"Woob-woob-woob-woob-woob!" he trilled in a Curly-like falsetto before breaking into a grin.
The statues of Larry, Moe and Curly are near the entrance to the Stoogeum, home of Lassin's large and priceless collection of Stooges memorabilia.
The Stoogeum (think "Stooges" plus "museum") has about 3,500 items on display, from Stooges bowling balls and cereal boxes to Shemp Howard's Army discharge, Larry Fine's driver's license and the flying submarine from "The Three Stooges in Orbit."
"This is as good as it gets," Lassin said.
Lassin, 52, opened the Stoogeum three years ago in a renovated architect's office that looks like a large house. It's a gold mine for fans of the old-time knucklehead movie and TV trio, but its off-the-beaten-path location in Spring House - about 25 miles north of Philadelphia - has made it a fairly well-kept secret.
"People sort of have to work to find me," Lassin said. "I do want people to see it, but I want them to see it on my terms."
Those terms include no photographs of the memorabilia, as he fears too much exposure will cheapen it. And admission is by appointment only because Lassin, who has a day job as an executive with a mail-order catalog company, is the Stoogeum's sole employee.
The exhibits occupy three stories totaling 10,000 square feet, including an 85-seat theater. Rooms are filled with movie props, posters, toys, artwork, figurines, scripts and even a video game, while TV screens replay all the eye-poking, pie-throwing and general mayhem that made the Stooges famous.
The act started out in vaudeville in the 1920s as support for comic Ted Healy. The first Stooges film, alongside Healy, was 1930's "Soup to Nuts." The last one released was "The Outlaws Is Coming," in 1965. Brothers Shemp and Moe Howard, and Fine were the earliest Stooges. Curley Howard then replaced brother Shemp for many years. Later Stooges included Joe Besser and Curly Joe DeRita.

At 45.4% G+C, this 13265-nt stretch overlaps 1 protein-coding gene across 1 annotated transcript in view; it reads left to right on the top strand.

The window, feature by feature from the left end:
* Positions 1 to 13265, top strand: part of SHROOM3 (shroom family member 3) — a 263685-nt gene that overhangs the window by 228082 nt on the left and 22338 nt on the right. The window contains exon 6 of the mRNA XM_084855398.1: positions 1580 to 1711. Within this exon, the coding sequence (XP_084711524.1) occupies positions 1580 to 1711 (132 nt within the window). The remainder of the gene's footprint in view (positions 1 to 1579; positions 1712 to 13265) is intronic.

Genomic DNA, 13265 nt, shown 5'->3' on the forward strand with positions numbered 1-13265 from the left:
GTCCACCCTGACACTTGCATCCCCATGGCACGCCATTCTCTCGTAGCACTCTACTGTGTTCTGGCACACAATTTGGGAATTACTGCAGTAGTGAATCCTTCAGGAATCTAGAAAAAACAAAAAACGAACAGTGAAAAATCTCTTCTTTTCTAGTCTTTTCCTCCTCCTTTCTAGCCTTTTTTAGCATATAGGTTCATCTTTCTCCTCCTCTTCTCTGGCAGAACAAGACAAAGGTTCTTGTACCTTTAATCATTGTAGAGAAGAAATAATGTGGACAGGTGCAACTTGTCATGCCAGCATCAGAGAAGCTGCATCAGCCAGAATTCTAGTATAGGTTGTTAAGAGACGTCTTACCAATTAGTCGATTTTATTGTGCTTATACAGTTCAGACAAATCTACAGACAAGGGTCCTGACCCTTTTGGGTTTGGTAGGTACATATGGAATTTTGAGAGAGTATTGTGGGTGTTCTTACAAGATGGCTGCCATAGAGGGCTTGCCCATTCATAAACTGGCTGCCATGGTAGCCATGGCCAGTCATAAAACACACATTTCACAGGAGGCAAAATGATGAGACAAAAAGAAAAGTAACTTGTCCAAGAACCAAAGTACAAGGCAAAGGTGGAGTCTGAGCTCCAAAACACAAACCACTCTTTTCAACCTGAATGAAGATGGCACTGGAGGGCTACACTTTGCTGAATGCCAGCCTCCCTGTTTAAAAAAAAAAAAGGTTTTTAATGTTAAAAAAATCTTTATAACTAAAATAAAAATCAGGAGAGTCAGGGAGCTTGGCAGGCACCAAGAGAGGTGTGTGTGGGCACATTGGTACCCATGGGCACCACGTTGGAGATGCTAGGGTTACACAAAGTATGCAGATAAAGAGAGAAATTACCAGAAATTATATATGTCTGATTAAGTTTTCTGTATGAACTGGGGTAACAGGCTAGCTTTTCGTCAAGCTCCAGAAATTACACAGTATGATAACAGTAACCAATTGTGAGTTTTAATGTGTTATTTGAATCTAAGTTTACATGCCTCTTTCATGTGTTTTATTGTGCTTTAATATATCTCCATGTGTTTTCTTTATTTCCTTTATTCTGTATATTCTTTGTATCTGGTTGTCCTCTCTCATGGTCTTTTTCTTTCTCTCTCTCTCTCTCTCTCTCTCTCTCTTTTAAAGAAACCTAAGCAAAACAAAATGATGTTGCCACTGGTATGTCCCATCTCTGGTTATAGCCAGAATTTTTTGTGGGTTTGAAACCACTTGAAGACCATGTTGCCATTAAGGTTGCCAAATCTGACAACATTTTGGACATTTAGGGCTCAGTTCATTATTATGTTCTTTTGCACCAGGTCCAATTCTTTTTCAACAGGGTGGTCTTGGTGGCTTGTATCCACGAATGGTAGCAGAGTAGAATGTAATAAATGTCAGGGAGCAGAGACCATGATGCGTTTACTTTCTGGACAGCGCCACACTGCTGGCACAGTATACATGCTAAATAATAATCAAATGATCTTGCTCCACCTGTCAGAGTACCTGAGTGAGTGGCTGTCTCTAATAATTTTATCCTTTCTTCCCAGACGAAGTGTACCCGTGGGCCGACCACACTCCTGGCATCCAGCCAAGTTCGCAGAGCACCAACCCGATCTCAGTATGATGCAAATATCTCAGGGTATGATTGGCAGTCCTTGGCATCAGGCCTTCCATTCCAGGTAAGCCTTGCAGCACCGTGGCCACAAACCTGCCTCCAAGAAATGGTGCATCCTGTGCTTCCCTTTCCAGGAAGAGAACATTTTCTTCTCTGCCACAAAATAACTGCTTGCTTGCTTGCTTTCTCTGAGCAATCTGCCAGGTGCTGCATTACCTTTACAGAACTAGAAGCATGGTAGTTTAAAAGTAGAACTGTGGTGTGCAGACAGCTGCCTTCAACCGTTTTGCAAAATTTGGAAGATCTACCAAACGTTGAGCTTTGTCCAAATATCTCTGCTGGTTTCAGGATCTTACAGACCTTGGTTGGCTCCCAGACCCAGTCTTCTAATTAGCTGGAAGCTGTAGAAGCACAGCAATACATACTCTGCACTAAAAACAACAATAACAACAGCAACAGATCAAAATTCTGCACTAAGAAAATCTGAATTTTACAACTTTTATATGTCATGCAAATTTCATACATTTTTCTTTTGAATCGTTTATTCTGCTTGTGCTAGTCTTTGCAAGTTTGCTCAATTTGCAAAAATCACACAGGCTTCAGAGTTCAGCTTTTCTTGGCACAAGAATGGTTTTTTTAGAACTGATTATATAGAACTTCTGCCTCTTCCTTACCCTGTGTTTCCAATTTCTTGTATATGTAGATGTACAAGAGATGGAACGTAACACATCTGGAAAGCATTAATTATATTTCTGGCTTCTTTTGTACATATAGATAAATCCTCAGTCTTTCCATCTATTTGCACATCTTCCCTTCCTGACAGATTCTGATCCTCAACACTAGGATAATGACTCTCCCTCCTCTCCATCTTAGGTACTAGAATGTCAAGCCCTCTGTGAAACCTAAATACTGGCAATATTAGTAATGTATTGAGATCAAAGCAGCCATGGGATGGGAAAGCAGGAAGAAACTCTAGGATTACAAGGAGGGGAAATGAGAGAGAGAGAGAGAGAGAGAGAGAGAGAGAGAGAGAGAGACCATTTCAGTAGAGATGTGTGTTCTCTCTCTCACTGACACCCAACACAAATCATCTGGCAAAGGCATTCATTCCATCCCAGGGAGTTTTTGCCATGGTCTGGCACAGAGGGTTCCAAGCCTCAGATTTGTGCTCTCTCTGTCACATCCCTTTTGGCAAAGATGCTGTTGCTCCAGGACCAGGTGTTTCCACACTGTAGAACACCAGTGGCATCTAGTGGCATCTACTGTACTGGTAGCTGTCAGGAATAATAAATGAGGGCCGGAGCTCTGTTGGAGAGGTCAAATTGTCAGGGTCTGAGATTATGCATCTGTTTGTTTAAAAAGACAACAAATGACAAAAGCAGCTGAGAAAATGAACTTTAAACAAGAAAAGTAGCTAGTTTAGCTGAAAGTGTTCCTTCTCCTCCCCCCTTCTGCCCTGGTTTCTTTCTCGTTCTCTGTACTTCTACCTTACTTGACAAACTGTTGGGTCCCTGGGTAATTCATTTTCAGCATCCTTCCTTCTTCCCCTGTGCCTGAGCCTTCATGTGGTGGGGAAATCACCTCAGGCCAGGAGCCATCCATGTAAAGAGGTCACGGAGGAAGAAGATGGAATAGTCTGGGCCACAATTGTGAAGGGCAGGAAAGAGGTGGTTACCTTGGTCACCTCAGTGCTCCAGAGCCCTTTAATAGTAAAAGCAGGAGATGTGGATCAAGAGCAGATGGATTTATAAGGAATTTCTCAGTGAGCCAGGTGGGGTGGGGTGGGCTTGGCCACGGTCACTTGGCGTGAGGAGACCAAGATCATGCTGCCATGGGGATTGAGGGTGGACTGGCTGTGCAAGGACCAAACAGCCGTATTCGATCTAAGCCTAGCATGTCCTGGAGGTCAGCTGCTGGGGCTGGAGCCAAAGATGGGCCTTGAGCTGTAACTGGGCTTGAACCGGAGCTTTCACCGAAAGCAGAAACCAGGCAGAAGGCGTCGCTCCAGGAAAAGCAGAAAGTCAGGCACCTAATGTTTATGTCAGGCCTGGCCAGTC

The Stoogeum has "more stuff than I even imagined existed," said Peter Seely, editor of the book "Stoogeology: Essays on the Three Stooges." "Going through there is sort of like a trip through the history of pop culture in the 20th century."
Yet, what visitors see is only a sampling of Lassin's estimated 100,000 items. His collection is both historical and personal, documenting the slapstick performers' indelible place in entertainment but also preserving a family legacy: Lassin's wife's grandfather, Morris Feinberg, was the brother of Stooge Larry (born Louis Feinberg).
As the collection grew, Lassin kept it in countless drawers, boxes, notebooks and file cabinets above his garage. He opened the Stoogeum in 2004, self-financing it at an undisclosed cost; he called it part real-estate investment, part tax shelter, and part "complete waste of money."
It's likely the first museum of its kind, said Eric Lamond of California-based C3 Entertainment Inc., a production company created by the Stooges that still owns the brand.
"Gary's collection is enormous," said Lamond, who is also Fine's eldest grandchild. "I would think that his is the largest."
Lamond noted C3 Entertainment is considering building its own museum, but has no immediate plans to do so.
For now, fans have the Stoogeum. Lassin said about 2,500 people visit each year, many during the annual gathering of the Three Stooges Fan Club. Others seek out the place on their own, just because they have a soft spot for three goofballs they've loved since childhood.
Lassin recalled a couple from Richmond, Va., who recently trekked to the Stoogeum and afterward asked him offhandedly how to get to Philadelphia - they might as well see the Liberty Bell.
Eventually, said Lassin, the museum might have employees and regular business hours a few days a week. He would seem to be guaranteed a steady stream of visitors since the Stooges' zany antics, even though decades old, continue to win them admirers.
"Their comedy is timeless," said Seely, the editor. "They were misfits wherever they were. ... You can plop them down in just about any time or place and they'll struggle with their environment. They could still do films today."
For Lassin, their appeal is even easier to explain.
"They were funny. It's as simple as that," he said. "Laughter makes you feel good."
Nyuk, nyuk, nyuk!
By Kathy Matheson